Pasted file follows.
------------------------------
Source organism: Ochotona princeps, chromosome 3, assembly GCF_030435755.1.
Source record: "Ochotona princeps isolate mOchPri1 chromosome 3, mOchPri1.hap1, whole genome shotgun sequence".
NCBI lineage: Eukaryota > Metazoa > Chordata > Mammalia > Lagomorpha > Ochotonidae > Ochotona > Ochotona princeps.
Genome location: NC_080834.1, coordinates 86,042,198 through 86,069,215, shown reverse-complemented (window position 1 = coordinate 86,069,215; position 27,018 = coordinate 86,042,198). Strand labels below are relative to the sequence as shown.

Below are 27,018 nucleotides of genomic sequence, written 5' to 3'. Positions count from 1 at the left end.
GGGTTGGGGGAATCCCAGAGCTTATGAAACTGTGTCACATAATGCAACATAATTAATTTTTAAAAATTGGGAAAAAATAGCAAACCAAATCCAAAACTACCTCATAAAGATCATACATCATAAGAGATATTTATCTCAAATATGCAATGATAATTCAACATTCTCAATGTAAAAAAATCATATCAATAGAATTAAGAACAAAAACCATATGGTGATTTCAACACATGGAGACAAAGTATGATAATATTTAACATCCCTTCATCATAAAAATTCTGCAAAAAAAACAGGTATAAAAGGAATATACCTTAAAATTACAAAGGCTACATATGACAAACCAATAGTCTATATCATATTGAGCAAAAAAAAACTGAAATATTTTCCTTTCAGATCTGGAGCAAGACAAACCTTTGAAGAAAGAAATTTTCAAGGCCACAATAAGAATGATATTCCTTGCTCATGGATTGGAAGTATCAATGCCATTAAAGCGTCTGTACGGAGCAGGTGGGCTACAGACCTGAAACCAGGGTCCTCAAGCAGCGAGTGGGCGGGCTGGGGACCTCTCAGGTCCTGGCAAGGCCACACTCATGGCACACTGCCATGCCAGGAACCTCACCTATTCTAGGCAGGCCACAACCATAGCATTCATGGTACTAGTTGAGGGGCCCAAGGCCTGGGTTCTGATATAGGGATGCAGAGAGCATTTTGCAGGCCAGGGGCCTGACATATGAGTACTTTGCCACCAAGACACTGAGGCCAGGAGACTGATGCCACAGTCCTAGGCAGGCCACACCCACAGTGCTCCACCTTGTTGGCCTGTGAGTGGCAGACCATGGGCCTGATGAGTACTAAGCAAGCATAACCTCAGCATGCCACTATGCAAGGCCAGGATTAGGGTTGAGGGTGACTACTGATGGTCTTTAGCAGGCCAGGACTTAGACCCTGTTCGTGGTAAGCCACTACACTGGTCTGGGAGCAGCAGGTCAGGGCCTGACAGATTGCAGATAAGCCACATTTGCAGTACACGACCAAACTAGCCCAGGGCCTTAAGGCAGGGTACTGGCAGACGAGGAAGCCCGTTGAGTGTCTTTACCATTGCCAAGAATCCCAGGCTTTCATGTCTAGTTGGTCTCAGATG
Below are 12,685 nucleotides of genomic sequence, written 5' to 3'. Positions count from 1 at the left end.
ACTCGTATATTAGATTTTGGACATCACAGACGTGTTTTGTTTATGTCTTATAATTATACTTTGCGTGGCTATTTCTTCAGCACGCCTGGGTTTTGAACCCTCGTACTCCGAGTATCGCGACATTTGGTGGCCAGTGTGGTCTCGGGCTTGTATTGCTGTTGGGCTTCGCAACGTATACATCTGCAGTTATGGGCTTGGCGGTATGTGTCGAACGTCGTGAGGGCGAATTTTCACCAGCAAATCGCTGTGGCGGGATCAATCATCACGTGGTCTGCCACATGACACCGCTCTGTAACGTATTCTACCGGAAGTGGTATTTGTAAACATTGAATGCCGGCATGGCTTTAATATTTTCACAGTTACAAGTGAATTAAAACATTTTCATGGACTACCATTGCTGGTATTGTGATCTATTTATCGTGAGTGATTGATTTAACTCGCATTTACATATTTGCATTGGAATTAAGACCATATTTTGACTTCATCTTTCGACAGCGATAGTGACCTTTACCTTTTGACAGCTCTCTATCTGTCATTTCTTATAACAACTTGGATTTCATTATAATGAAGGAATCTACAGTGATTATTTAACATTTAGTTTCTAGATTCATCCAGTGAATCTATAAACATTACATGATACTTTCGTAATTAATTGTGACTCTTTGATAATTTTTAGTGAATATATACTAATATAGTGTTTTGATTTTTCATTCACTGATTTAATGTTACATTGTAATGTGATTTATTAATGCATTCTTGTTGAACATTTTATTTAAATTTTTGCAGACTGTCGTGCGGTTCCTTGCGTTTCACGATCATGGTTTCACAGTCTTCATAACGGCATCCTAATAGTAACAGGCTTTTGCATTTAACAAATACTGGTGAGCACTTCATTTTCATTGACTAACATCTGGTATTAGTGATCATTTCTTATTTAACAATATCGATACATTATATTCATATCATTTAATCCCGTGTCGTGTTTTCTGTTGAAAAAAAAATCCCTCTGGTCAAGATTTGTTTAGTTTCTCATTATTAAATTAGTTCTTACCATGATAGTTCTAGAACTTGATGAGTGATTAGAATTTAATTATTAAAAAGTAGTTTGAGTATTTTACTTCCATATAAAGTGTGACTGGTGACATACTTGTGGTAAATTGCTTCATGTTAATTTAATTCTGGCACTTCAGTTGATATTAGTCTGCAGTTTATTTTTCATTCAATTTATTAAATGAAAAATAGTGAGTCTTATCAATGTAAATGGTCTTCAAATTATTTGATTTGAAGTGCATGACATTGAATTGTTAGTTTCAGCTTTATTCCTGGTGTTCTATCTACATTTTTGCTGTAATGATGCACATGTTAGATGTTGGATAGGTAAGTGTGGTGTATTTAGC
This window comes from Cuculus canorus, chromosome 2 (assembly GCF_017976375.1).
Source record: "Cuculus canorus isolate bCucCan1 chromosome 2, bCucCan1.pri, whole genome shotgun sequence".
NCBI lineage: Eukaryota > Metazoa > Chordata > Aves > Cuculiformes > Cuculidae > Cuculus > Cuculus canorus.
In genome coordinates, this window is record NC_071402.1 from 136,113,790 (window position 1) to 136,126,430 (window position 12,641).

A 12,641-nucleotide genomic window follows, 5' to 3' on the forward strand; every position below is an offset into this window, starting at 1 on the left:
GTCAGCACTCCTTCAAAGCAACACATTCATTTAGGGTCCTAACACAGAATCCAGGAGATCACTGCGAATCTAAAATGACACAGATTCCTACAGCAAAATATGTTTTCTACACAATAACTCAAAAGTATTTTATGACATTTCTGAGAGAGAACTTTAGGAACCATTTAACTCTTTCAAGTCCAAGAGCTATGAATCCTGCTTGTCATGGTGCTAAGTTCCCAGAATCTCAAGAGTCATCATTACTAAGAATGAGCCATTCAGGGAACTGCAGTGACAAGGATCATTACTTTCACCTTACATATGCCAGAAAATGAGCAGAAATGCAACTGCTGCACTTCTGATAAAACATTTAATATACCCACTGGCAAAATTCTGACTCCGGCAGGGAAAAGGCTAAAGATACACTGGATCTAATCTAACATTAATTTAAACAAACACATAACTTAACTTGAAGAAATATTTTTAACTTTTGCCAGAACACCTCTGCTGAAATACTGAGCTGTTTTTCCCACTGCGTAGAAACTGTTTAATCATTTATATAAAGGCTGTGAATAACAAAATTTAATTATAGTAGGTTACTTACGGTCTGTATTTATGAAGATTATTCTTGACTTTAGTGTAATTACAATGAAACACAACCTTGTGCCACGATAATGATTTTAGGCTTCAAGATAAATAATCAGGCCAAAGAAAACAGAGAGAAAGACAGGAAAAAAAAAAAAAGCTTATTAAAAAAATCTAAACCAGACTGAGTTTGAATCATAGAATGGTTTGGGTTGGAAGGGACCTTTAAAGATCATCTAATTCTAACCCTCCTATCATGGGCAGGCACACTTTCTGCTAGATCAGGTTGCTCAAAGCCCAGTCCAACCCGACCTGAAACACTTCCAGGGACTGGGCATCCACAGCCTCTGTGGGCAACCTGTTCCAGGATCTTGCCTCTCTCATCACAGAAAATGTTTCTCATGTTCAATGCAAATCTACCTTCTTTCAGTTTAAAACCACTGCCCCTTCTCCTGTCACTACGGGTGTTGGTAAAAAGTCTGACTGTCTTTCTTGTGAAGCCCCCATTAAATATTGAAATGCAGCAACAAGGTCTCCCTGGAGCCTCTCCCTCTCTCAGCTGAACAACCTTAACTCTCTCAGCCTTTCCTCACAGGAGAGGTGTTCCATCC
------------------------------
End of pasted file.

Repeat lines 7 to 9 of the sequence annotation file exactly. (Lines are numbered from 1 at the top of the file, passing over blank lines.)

Below are 12,685 nucleotides of genomic sequence, written 5' to 3'. Positions count from 1 at the left end.
ACTCGTATATTAGATTTTGGACATCACAGACGTGTTTTGTTTATGTCTTATAATTATACTTTGCGTGGCTATTTCTTCAGCACGCCTGGGTTTTGAACCCTCGTACTCCGAGTATCGCGACATTTGGTGGCCAGTGTGGTCTCGGGCTTGTATTGCTGTTGGGCTTCGCAACGTATACATCTGCAGTTATGGGCTTGGCGGTATGTGTCGAACGTCGTGAGGGCGAATTTTCACCAGCAAATCGCTGTGGCGGGATCAATCATCACGTGGTCTGCCACATGACACCGCTCTGTAACGTATTCTACCGGAAGTGGTATTTGTAAACATTGAATGCCGGCATGGCTTTAATATTTTCACAGTTACAAGTGAATTAAAACATTTTCATGGACTACCATTGCTGGTATTGTGATCTATTTATCGTGAGTGATTGATTTAACTCGCATTTACATATTTGCATTGGAATTAAGACCATATTTTGACTTCATCTTTCGACAGCGATAGTGACCTTTACCTTTTGACAGCTCTCTATCTGTCATTTCTTATAACAACTTGGATTTCATTATAATGAAGGAATCTACAGTGATTATTTAACATTTAGTTTCTAGATTCATCCAGTGAATCTATAAACATTACATGATACTTTCGTAATTAATTGTGACTCTTTGATAATTTTTAGTGAATATATACTAATATAGTGTTTTGATTTTTCATTCACTGATTTAATGTTACATTGTAATGTGATTTATTAATGCATTCTTGTTGAACATTTTATTTAAATTTTTGCAGACTGTCGTGCGGTTCCTTGCGTTTCACGATCATGGTTTCACAGTCTTCATAACGGCATCCTAATAGTAACAGGCTTTTGCATTTAACAAATACTGGTGAGCACTTCATTTTCATTGACTAACATCTGGTATTAGTGATCATTTCTTATTTAACAATATCGATACATTATATTCATATCATTTAATCCCGTGTCGTGTTTTCTGTTGAAAAAAAAATCCCTCTGGTCAAGATTTGTTTAGTTTCTCATTATTAAATTAGTTCTTACCATGATAGTTCTAGAACTTGATGAGTGATTAGAATTTAATTATTAAAAAGTAGTTTGAGTATTTTACTTCCATATAAAGTGTGACTGGTGACATACTTGTGGTAAATTGCTTCATGTTAATTTAATTCTGGCACTTCAGTTGATATTAGTCTGCAGTTTATTTTTCATTCAATTTATTAAATGAAAAATAGTGAGTCTTATCAATGTAAATGGTCTTCAAATTATTTGATTTGAAGTGCATGACATTGAATTGTTAGTTTCAGCTTTATTCCTGGTGTTCTATCTACATTTTTGCTGTAATGATGCACATGTTAGATGTTGGATAGGTAAGTGTGGTGTATTTAGC
This window comes from Cuculus canorus, chromosome 2 (assembly GCF_017976375.1).